Sands of Time Title
This site provides detailed information on the sand dunes of the Sefton coast in North West England
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Coastal Change
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Dune Growth and Erosion
 

At Formby Point there was extensive coastal erosion during the eighteenth century up to about 1830. This trend reversed dramatically in the mid-nineteenth century, when Formby Point moved out (accreted) about 300 metres around its whole arc. Landowners at the time took advantage of this period to assist the advance of the dune front by means of sand trapping fences and dune management, mainly the planting of marram grass. The remains of some fences can still sometimes be seen today on the beach near Fisherman's Path, Ainsdale.

 

Although the Altcar sand dunes and the dunes to the north of Ainsdale Sand Dunes National Nature Reserve are now accreting (moving out towards the sea), the sand dune system around Formby Point has experienced continuous erosion throughout the twentieth century.

 
Animated image showing the changing coast at Formby Point 
 

The balance of evidence suggests that the present phase of erosion was primarily triggered at the end of the nineteenth century by a significant increase in the frequency of storm force westerly winds and destructive waves. The erosion was compounded by the effects of dredging, spoil dumping and training wall construction which significantly altered the bathymetry (shape of the seabed) in Liverpool Bay, leading to increased wave energy focusing on Formby Point.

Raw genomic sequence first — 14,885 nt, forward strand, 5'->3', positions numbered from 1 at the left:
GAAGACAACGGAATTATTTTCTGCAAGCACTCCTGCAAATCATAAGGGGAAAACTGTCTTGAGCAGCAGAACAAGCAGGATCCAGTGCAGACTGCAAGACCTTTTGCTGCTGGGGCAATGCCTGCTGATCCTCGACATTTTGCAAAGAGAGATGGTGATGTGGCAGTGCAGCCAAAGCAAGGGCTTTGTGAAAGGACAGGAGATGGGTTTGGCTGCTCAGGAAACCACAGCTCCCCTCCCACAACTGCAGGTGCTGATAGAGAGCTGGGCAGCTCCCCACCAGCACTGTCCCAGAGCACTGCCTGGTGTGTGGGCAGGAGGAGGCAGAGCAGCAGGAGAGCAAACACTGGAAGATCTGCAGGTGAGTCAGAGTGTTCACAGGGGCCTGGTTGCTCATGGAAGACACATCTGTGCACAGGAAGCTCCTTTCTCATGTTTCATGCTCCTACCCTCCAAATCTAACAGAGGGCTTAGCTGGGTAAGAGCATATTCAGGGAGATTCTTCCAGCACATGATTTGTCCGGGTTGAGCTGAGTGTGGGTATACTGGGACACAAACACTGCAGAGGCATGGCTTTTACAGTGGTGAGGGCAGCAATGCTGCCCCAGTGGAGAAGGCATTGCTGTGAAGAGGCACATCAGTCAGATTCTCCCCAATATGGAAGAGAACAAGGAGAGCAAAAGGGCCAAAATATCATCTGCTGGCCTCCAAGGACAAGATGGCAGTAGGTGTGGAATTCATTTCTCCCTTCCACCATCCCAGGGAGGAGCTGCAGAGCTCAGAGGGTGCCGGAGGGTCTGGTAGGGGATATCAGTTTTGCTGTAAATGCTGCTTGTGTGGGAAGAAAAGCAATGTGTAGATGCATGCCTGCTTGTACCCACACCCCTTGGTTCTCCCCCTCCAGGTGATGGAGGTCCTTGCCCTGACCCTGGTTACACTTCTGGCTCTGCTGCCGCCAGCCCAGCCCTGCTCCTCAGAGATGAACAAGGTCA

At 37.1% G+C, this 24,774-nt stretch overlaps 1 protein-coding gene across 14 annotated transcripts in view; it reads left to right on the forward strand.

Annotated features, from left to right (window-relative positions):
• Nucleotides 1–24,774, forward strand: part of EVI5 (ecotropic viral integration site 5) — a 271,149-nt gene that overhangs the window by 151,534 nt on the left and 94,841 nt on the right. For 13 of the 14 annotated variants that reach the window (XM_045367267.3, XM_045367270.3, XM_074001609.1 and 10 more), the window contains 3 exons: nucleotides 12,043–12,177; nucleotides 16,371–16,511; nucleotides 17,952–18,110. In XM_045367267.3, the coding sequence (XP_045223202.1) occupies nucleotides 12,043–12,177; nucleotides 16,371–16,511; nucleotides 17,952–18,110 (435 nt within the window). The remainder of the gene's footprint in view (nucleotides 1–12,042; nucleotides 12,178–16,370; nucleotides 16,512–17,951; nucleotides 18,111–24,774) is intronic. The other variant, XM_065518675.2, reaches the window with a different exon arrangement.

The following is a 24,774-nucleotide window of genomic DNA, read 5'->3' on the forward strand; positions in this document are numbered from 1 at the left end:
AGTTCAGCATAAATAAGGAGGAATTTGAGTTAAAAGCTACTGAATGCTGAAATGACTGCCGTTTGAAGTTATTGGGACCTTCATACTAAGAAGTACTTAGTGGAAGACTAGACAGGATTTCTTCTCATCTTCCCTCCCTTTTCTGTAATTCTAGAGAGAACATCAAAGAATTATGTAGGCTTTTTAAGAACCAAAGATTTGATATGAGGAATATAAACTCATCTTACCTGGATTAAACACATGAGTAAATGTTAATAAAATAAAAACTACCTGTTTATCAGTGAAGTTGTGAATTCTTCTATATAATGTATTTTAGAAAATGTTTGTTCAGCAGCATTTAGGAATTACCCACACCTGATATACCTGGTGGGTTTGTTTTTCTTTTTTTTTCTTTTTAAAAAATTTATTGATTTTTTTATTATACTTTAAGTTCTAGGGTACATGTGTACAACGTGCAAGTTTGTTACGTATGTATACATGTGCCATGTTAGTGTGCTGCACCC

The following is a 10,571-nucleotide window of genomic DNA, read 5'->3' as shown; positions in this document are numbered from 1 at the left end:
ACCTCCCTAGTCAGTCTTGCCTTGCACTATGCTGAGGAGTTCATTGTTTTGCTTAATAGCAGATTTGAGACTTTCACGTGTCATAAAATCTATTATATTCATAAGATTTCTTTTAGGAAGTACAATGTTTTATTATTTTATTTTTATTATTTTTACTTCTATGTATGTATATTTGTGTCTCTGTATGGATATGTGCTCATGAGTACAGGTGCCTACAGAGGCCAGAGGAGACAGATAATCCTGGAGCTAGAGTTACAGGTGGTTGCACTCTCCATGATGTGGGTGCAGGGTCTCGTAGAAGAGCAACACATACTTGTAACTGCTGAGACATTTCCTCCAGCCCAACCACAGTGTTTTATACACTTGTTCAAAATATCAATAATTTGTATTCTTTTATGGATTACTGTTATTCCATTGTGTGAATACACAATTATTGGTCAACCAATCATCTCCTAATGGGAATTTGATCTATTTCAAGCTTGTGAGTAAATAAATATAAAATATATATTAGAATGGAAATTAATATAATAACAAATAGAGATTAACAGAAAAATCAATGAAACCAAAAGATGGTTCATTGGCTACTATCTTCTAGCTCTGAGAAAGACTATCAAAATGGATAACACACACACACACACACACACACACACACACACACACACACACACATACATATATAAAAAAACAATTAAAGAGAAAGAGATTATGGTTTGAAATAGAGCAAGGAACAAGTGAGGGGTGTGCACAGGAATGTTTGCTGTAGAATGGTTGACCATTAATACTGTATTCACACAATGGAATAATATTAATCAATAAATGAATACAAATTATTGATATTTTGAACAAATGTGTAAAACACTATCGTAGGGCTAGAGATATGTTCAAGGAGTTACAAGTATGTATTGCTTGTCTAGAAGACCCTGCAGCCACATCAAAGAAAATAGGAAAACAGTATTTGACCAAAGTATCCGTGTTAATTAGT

This focusing is greatest to the north of Wicks Lane, (between Lifeboat Road and Victoria Road at the National Trust site). It particularly affects the National Trust frontage. Today the erosion rate is greatest at the boundary between the National Trust site at Formby and the Ainsdale Sand Dunes National Nature Reserve, with an average loss of approximately 4.5 metres per year over the past 20 years (1999 figures). Individual erosion events often result in a short-term loss of several metres. These events are generally transitory and conditions then settle back into the long-term trends identified.

 

Part of the Crosby and Southport shoreline has been partially fixed by coastal defence work. However, the natural forces remain at work and sand drift at Crosby is tending to bury parts of the sea wall, whilst sand dunes are developing in front of the sea wall north of Weld Road, Birkdale, near Southport. From Hightown to Birkdale the coastline is in a more natural condition, with generally wide sandy beaches still backed by an extensive system of sand dunes.

 
A dune ridge forming at Birkdale beach
New dune ridge forming at Birkdale beach - 1993
 

At Southport the movement of sand is from the south to the north. Beach levels are rising which, in turn, encourages the development of vegetation. This movement of sand has also led to the formation of a new dune ridge running the length of the beach from Ainsdale to Birkdale.

 
For more information about this project email dunes@hope.ac.uk at Liverpool Hope University.
  Go to the site of Liverpool Hope University    

Liverpool Hope University worked with English Nature and the
Sefton Coast Partnership to implement the Sands of Time project.